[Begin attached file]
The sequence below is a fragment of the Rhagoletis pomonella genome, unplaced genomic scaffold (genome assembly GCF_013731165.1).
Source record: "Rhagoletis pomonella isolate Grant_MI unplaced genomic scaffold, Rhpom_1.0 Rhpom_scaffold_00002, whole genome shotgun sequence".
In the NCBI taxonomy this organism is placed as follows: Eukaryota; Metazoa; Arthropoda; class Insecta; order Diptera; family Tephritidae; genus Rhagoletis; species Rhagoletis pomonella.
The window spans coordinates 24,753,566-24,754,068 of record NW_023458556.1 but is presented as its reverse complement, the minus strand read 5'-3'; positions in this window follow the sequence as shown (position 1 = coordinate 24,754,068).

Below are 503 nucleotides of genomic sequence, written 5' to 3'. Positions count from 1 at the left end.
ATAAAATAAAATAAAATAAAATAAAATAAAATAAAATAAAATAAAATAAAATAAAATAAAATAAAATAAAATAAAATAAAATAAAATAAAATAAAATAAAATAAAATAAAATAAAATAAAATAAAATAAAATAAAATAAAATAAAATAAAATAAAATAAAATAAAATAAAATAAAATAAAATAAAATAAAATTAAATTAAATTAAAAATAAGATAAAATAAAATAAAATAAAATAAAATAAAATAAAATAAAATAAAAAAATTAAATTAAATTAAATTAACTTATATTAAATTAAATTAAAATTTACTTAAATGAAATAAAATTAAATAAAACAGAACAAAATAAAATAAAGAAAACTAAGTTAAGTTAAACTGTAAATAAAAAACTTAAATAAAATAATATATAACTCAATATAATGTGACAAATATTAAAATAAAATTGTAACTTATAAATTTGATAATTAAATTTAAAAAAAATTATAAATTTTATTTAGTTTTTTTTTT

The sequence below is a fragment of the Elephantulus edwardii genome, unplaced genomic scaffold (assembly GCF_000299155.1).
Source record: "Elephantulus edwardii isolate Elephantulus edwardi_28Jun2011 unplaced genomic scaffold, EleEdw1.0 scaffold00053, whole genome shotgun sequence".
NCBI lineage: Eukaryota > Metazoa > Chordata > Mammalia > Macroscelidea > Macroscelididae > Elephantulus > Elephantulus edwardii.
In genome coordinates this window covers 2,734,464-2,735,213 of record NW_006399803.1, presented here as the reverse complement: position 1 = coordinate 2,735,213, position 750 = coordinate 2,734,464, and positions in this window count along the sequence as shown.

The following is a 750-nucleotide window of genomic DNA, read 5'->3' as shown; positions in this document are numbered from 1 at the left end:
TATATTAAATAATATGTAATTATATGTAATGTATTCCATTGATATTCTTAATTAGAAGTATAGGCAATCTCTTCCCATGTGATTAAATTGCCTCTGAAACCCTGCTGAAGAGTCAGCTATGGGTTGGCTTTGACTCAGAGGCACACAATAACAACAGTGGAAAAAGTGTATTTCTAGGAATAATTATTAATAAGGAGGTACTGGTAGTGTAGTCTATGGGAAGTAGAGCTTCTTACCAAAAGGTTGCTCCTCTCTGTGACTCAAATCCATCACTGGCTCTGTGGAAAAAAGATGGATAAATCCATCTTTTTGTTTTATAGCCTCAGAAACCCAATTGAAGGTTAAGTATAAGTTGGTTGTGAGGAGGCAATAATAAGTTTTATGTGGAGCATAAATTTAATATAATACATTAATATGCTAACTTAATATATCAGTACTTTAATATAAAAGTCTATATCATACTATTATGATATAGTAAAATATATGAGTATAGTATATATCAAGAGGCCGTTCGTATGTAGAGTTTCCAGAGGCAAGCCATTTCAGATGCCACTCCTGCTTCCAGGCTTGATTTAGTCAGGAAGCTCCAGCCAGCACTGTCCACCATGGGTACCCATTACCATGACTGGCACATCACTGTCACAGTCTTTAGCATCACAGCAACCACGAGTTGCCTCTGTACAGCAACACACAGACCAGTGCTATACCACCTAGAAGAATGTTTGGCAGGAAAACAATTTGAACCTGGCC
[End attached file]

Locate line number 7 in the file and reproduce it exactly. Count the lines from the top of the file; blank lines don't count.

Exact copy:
The sequence below is a fragment of the Elephantulus edwardii genome, unplaced genomic scaffold (assembly GCF_000299155.1).